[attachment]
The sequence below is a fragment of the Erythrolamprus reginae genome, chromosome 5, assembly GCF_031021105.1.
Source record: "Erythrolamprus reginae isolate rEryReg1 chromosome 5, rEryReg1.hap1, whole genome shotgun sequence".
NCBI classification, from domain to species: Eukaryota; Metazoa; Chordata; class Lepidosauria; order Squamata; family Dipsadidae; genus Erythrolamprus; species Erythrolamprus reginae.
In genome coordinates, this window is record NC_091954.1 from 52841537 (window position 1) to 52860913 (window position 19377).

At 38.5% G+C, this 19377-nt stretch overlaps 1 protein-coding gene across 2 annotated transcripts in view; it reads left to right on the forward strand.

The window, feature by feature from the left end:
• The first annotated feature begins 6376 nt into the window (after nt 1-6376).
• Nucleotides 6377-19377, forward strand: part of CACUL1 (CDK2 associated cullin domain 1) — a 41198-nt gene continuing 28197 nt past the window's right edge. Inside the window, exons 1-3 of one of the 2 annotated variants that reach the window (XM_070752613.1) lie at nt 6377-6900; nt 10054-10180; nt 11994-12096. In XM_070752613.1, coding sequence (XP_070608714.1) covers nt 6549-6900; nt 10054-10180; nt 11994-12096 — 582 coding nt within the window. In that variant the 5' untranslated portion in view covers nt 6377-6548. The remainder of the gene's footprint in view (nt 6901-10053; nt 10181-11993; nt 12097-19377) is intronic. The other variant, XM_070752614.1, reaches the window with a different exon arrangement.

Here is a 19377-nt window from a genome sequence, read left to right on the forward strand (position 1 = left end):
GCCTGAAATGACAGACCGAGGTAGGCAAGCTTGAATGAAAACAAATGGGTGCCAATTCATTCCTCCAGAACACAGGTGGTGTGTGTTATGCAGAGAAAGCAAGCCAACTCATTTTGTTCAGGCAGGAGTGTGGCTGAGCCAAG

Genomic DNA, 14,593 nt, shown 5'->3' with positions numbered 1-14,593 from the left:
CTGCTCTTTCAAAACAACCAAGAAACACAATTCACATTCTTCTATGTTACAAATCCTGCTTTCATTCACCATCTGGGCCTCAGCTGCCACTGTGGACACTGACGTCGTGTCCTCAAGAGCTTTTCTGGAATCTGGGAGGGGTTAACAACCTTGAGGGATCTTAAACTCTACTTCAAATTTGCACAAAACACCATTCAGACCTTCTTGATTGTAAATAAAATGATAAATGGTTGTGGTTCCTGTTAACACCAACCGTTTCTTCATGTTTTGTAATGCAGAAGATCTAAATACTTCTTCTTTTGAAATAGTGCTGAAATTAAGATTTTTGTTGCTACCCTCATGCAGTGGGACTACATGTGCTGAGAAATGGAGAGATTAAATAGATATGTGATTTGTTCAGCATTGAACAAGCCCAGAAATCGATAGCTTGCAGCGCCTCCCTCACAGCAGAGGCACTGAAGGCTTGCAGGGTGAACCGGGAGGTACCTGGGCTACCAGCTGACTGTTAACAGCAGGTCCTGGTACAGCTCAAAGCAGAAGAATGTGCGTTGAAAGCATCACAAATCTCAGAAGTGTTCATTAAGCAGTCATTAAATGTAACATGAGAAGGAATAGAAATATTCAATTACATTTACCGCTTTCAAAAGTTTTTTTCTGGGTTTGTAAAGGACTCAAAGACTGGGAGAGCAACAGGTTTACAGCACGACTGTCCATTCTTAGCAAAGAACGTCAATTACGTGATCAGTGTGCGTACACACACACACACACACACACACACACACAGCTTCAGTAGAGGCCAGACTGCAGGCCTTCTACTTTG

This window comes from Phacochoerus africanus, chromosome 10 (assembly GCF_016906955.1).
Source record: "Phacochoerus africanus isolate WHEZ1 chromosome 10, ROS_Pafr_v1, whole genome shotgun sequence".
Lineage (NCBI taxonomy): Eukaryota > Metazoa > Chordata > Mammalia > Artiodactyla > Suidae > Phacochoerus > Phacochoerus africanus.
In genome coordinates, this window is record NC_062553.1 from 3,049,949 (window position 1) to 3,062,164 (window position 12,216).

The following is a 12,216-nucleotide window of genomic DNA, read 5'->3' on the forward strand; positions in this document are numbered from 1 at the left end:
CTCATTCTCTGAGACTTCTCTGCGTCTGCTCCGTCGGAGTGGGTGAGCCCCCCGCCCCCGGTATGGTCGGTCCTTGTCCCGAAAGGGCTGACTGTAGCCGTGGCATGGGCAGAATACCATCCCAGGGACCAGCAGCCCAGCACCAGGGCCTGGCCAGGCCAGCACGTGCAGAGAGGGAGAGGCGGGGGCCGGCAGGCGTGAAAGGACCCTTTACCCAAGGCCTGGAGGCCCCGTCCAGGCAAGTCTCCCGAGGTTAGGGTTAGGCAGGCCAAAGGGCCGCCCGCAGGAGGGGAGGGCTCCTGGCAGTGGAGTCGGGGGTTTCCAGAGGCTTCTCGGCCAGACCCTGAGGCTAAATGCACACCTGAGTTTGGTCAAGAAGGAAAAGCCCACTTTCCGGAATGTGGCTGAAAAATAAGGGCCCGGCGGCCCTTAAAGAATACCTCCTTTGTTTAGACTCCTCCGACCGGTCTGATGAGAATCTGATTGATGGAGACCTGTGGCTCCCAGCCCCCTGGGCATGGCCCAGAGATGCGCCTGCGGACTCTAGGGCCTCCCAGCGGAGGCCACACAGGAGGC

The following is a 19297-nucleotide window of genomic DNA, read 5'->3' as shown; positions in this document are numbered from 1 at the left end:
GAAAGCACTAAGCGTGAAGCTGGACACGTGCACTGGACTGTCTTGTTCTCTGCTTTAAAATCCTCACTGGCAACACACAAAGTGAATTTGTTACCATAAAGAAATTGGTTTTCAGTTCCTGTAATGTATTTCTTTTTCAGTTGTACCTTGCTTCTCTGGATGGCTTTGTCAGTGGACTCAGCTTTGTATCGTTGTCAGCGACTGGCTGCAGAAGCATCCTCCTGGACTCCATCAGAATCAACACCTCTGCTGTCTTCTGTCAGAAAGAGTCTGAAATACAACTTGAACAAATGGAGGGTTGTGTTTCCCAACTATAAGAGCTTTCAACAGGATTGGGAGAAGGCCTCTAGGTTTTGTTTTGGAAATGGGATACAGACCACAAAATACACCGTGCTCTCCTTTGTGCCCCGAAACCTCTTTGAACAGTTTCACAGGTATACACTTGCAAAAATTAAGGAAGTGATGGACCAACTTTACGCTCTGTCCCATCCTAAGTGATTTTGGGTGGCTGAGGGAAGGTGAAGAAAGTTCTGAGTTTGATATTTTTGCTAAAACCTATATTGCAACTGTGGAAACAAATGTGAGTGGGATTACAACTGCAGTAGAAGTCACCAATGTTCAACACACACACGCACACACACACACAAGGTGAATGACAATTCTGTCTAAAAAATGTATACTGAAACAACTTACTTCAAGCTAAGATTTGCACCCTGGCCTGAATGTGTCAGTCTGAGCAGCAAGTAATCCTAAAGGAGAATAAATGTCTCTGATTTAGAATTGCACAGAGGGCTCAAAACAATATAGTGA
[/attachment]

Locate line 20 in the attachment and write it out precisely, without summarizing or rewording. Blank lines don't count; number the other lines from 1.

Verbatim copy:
GAAAGCACTAAGCGTGAAGCTGGACACGTGCACTGGACTGTCTTGTTCTCTGCTTTAAAATCCTCACTGGCAACACACAAAGTGAATTTGTTACCATAAAGAAATTGGTTTTCAGTTCCTGTAATGTATTTCTTTTTCAGTTGTACCTTGCTTCTCTGGATGGCTTTGTCAGTGGACTCAGCTTTGTATCGTTGTCAGCGACTGGCTGCAGAAGCATCCTCCTGGACTCCATCAGAATCAACACCTCTGCTGTCTTCTGTCAGAAAGAGTCTGAAATACAACTTGAACAAATGGAGGGTTGTGTTTCCCAACTATAAGAGCTTTCAACAGGATTGGGAGAAGGCCTCTAGGTTTTGTTTTGGAAATGGGATACAGACCACAAAATACACCGTGCTCTCCTTTGTGCCCCGAAACCTCTTTGAACAGTTTCACAGGTATACACTTGCAAAAATTAAGGAAGTGATGGACCAACTTTACGCTCTGTCCCATCCTAAGTGATTTTGGGTGGCTGAGGGAAGGTGAAGAAAGTTCTGAGTTTGATATTTTTGCTAAAACCTATATTGCAACTGTGGAAACAAATGTGAGTGGGATTACAACTGCAGTAGAAGTCACCAATGTTCAACACACACACGCACACACACACACAAGGTGAATGACAATTCTGTCTAAAAAATGTATACTGAAACAACTTACTTCAAGCTAAGATTTGCACCCTGGCCTGAATGTGTCAGTCTGAGCAGCAAGTAATCCTAAAGGAGAATAAATGTCTCTGATTTAGAATTGCACAGAGGGCTCAAAACAATATAGTGA